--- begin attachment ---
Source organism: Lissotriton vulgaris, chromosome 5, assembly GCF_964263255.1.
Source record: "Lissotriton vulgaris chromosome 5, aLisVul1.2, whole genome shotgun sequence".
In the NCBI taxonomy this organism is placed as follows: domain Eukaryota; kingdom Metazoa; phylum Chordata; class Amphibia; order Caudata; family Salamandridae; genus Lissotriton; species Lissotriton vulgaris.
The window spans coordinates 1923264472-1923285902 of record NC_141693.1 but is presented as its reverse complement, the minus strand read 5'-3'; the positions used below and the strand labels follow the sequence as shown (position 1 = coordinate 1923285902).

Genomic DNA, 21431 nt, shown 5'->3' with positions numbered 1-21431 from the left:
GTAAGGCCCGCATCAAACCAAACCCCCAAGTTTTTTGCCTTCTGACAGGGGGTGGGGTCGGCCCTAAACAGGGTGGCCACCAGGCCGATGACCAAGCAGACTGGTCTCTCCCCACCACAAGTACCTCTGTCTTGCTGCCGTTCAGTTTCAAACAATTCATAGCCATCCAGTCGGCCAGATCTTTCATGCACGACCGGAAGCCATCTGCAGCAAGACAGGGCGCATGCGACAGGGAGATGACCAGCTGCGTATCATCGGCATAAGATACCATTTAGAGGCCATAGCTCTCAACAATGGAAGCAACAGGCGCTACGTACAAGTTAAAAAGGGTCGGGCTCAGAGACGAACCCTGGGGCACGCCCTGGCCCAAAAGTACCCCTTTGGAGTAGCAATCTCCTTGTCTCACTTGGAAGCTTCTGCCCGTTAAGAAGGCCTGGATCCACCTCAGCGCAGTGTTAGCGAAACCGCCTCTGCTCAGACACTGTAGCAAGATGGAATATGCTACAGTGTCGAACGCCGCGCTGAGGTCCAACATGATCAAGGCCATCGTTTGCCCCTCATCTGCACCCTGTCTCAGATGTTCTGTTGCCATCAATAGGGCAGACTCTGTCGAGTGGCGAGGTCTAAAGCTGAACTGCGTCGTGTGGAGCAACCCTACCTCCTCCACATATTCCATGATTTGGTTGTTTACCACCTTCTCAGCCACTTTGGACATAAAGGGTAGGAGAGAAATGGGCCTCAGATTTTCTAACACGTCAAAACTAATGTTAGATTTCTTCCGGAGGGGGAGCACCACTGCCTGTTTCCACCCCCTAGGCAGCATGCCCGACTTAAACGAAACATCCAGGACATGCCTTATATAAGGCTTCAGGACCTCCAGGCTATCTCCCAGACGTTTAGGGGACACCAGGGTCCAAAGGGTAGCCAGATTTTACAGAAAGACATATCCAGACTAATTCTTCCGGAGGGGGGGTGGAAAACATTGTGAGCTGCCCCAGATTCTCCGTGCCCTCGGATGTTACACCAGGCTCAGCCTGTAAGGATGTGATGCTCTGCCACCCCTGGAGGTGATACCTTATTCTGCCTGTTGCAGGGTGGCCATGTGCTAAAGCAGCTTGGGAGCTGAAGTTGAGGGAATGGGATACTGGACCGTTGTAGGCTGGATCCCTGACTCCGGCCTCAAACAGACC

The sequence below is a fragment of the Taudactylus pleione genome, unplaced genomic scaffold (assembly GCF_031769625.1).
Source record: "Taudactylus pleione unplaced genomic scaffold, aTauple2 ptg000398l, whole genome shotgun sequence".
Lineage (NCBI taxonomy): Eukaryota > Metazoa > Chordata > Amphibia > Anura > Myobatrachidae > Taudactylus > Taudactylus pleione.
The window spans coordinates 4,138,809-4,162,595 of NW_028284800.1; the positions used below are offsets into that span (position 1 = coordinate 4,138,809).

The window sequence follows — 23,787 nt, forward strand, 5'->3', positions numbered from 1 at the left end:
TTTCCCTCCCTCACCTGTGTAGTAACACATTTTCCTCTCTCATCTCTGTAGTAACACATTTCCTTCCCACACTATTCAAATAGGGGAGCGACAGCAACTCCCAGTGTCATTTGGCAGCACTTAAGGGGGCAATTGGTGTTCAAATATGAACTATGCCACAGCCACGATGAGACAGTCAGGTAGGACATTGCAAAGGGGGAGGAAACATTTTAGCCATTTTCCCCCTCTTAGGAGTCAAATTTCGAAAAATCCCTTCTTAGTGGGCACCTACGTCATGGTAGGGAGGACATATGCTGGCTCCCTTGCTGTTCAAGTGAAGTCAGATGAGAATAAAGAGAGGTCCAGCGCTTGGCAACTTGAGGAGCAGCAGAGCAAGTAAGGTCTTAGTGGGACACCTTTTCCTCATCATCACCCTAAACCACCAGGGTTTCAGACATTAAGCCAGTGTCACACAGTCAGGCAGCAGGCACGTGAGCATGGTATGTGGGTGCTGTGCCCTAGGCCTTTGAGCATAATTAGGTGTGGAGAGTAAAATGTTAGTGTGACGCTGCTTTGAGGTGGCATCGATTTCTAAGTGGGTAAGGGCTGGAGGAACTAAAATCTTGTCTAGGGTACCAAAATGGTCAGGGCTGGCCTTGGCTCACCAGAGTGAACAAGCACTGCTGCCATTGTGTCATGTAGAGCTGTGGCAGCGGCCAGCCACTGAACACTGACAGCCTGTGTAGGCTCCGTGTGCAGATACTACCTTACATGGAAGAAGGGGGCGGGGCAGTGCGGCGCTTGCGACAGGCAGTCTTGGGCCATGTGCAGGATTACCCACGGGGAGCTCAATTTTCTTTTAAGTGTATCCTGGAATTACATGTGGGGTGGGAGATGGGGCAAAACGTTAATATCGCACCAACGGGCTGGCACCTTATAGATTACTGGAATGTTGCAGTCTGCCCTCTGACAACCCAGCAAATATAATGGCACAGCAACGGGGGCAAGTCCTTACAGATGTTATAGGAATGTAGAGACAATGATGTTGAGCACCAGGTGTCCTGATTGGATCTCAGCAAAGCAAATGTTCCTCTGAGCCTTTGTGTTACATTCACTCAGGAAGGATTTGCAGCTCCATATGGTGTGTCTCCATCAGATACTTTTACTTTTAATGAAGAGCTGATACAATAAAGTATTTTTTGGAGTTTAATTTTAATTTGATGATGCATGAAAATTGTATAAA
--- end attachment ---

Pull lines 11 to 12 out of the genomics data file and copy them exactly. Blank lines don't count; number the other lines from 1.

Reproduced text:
The window sequence follows — 23,787 nt, forward strand, 5'->3', positions numbered from 1 at the left end:
TTTCCCTCCCTCACCTGTGTAGTAACACATTTTCCTCTCTCATCTCTGTAGTAACACATTTCCTTCCCACACTATTCAAATAGGGGAGCGACAGCAACTCCCAGTGTCATTTGGCAGCACTTAAGGGGGCAATTGGTGTTCAAATATGAACTATGCCACAGCCACGATGAGACAGTCAGGTAGGACATTGCAAAGGGGGAGGAAACATTTTAGCCATTTTCCCCCTCTTAGGAGTCAAATTTCGAAAAATCCCTTCTTAGTGGGCACCTACGTCATGGTAGGGAGGACATATGCTGGCTCCCTTGCTGTTCAAGTGAAGTCAGATGAGAATAAAGAGAGGTCCAGCGCTTGGCAACTTGAGGAGCAGCAGAGCAAGTAAGGTCTTAGTGGGACACCTTTTCCTCATCATCACCCTAAACCACCAGGGTTTCAGACATTAAGCCAGTGTCACACAGTCAGGCAGCAGGCACGTGAGCATGGTATGTGGGTGCTGTGCCCTAGGCCTTTGAGCATAATTAGGTGTGGAGAGTAAAATGTTAGTGTGACGCTGCTTTGAGGTGGCATCGATTTCTAAGTGGGTAAGGGCTGGAGGAACTAAAATCTTGTCTAGGGTACCAAAATGGTCAGGGCTGGCCTTGGCTCACCAGAGTGAACAAGCACTGCTGCCATTGTGTCATGTAGAGCTGTGGCAGCGGCCAGCCACTGAACACTGACAGCCTGTGTAGGCTCCGTGTGCAGATACTACCTTACATGGAAGAAGGGGGCGGGGCAGTGCGGCGCTTGCGACAGGCAGTCTTGGGCCATGTGCAGGATTACCCACGGGGAGCTCAATTTTCTTTTAAGTGTATCCTGGAATTACATGTGGGGTGGGAGATGGGGCAAAACGTTAATATCGCACCAACGGGCTGGCACCTTATAGATTACTGGAATGTTGCAGTCTGCCCTCTGACAACCCAGCAAATATAATGGCACAGCAACGGGGGCAAGTCCTTACAGATGTTATAGGAATGTAGAGACAATGATGTTGAGCACCAGGTGTCCTGATTGGATCTCAGCAAAGCAAATGTTCCTCTGAGCCTTTGTGTTACATTCACTCAGGAAGGATTTGCAGCTCCATATGGTGTGTCTCCATCAGATACTTTTACTTTTAATGAAGAGCTGATACAATAAAGTATTTTTTGGAGTTTAATTTTAATTTGATGATGCATGAAAATTGTATAAA